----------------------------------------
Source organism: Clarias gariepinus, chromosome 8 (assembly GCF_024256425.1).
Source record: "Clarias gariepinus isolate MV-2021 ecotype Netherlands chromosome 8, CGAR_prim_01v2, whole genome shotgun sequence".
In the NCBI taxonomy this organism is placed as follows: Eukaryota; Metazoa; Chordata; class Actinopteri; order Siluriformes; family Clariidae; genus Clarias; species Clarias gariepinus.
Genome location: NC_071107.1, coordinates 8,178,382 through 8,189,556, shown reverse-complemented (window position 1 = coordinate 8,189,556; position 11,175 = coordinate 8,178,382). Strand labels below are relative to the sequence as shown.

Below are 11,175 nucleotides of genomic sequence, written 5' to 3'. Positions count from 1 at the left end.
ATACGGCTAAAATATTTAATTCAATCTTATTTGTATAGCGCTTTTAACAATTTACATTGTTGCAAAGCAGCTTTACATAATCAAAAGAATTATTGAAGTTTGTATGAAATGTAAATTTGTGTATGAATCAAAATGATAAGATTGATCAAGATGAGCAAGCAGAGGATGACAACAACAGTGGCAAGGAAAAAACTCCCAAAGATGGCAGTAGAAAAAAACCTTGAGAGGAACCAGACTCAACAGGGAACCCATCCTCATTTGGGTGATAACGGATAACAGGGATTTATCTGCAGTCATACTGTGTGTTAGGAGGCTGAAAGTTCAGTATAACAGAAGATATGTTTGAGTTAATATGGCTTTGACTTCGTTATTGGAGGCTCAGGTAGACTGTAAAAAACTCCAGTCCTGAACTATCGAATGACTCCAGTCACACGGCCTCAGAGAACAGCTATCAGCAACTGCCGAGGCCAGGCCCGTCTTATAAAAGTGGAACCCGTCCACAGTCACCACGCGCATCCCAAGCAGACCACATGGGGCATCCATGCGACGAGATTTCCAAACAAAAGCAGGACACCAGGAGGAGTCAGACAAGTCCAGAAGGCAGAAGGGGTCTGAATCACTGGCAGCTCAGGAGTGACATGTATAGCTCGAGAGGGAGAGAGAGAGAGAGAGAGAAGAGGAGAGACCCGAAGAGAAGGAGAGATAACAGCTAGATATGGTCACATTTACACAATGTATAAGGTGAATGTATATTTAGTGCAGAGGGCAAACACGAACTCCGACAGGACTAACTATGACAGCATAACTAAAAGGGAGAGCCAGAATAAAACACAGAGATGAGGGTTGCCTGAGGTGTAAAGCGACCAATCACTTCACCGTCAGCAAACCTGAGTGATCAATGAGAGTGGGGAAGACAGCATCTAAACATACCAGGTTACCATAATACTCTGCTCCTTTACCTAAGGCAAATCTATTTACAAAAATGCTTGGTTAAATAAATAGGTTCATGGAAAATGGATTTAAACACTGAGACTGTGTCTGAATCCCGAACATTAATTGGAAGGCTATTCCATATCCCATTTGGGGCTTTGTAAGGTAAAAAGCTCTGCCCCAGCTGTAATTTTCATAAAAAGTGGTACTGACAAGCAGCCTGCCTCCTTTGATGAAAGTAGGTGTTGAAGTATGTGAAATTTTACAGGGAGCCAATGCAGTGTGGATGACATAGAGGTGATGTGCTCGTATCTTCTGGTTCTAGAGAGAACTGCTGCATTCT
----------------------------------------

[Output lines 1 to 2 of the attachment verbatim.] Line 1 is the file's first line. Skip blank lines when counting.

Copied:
Source organism: Clarias gariepinus, chromosome 8 (assembly GCF_024256425.1).
Source record: "Clarias gariepinus isolate MV-2021 ecotype Netherlands chromosome 8, CGAR_prim_01v2, whole genome shotgun sequence".